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Conjugate gradient (CG) methods embody a category of unconstrained optimization algorithms which are known to be of low memory requirements and possess the global convergence properties. In this chapter, we present a novel three term (CG) method based on the idea of the shifted variable metric approach. Under certain conditions, the global convergence result of the proposed method is demonstrated and numerical result have shown that the new method outperforms other methods in comparison based on some benchmark optimization test functions. However, we present the application of the new method on a problem of inflation rate in Nigeria from 2010 to 2018. The outcome has shown that the new method has relatively less error and can surely surrogate an LSM in regression analysis.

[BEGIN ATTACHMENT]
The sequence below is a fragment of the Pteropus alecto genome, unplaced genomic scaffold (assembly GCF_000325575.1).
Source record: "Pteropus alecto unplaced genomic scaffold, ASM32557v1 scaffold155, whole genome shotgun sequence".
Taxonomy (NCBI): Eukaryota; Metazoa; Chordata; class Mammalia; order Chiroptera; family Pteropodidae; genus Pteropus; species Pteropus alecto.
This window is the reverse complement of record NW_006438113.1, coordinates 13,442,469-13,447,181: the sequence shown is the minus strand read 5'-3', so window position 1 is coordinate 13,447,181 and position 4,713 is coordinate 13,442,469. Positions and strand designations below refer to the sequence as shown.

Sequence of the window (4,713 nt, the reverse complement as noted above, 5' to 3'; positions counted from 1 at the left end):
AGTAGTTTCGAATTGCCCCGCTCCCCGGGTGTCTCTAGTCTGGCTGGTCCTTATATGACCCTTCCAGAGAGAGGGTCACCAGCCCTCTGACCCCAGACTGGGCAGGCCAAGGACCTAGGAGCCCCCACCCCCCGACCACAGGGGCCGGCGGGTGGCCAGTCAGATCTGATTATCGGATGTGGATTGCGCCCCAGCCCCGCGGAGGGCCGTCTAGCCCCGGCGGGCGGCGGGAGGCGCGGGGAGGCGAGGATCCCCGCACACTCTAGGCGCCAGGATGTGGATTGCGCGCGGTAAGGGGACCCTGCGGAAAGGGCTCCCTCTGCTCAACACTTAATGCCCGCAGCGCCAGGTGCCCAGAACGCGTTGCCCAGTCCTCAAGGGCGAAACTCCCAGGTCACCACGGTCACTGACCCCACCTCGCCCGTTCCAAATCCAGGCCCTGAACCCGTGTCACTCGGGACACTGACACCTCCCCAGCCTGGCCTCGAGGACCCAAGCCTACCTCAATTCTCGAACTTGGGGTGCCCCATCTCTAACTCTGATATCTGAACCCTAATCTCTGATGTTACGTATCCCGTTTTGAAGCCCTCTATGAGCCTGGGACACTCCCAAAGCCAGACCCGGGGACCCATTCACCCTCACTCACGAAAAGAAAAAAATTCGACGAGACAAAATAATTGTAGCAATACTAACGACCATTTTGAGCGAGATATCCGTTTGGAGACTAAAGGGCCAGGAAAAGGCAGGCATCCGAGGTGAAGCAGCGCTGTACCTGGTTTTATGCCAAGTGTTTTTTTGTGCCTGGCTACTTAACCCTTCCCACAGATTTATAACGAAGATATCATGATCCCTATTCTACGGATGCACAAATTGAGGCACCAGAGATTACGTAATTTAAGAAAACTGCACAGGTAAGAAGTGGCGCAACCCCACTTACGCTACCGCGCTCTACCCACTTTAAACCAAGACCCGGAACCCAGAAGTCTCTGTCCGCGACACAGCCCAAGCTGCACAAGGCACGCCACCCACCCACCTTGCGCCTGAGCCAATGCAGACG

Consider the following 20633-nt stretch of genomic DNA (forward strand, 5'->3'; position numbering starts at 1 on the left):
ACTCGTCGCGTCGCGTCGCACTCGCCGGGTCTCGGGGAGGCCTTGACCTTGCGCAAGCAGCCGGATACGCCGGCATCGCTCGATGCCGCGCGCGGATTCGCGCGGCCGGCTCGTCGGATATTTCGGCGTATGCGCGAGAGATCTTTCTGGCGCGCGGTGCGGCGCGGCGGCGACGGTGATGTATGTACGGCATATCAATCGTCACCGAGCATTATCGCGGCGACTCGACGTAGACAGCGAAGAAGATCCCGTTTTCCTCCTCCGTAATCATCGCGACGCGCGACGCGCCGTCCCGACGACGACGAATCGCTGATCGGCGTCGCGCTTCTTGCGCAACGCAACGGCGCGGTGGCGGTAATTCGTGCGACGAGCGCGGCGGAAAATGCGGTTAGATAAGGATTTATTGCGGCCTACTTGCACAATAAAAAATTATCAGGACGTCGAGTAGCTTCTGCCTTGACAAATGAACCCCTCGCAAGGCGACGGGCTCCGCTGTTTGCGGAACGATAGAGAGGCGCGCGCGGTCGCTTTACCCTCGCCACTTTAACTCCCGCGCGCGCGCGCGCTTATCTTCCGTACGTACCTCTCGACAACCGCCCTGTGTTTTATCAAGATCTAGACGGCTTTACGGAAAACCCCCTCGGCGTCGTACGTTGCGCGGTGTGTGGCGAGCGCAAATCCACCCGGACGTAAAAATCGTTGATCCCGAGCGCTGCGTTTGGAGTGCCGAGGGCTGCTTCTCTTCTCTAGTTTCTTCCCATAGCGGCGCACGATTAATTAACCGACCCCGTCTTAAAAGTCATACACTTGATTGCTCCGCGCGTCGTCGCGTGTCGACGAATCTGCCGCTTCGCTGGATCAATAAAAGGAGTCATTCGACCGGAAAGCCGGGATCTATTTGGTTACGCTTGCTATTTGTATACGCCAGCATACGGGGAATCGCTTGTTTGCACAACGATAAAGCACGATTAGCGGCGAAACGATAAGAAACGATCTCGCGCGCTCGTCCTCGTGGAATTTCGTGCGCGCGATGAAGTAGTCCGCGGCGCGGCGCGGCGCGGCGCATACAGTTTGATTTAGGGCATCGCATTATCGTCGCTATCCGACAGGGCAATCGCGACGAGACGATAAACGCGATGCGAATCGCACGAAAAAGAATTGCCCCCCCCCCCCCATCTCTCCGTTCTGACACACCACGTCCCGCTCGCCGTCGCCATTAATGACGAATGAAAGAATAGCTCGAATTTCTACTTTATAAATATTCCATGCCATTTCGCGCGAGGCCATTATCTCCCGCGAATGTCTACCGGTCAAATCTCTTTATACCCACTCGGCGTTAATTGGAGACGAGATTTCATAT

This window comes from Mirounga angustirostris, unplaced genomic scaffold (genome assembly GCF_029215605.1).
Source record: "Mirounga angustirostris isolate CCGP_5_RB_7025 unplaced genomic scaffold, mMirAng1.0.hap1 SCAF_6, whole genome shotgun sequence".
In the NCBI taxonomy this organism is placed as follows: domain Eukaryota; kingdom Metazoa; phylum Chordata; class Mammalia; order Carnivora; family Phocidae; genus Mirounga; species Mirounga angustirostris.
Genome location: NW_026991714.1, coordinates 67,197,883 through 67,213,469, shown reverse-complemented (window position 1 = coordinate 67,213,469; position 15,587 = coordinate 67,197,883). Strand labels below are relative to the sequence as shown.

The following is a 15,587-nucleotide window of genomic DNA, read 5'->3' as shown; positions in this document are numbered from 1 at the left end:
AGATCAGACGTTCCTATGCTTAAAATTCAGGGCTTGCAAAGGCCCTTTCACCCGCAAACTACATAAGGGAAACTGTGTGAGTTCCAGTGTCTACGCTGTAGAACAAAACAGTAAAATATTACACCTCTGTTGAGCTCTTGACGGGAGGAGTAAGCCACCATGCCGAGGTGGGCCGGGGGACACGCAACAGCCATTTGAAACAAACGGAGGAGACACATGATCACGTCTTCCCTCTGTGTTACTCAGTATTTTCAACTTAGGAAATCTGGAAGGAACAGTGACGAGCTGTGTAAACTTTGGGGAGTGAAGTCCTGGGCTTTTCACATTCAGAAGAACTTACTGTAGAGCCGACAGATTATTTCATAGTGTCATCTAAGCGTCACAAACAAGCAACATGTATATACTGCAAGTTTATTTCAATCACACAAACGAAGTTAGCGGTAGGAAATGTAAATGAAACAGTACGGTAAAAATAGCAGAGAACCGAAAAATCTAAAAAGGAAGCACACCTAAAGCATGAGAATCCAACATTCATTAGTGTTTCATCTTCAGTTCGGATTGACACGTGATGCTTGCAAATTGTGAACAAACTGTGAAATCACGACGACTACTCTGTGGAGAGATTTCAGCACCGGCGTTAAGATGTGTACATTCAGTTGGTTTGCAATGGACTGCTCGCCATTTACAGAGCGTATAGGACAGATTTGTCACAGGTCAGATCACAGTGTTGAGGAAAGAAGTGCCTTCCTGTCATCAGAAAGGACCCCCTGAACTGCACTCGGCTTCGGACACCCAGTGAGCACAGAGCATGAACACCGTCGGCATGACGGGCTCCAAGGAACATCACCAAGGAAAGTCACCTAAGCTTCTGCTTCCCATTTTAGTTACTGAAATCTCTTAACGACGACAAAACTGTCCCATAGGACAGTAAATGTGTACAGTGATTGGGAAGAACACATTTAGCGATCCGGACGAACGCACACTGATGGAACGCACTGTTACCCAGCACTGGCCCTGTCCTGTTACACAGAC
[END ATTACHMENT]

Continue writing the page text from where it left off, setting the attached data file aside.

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Using threshold and piecewise regression models on monthly data (January 1969–March 2021), we examine the asymmetric effects of inflation and the US ten-year Treasury bond interest rate on gold price returns, identifying two distinct regimes. Inter alia, it is found that the responsiveness of gold returns to changes in inflation and interest rate depends on the magnitude of monthly inflation itself. Given the recent multi-trillion-dollar stimulus packages, the US is likely to switch into a ‘high’ inflation regime (as defined by our endogenously determined threshold), leading to gold once again becoming a potent hedge against inflation. The results support the view that when monthly inflation in the US exceeds 0.55%, gold exhibits significant responses to changes in both inflation and the ten-year Treasury interest rate. However, when inflation is moderate or low, gold remains somewhat non-responsive. We thus argue that such asymmetric and size-dependent responses are the main causes of the lack of consensus in the literature regarding the hedging capability of gold.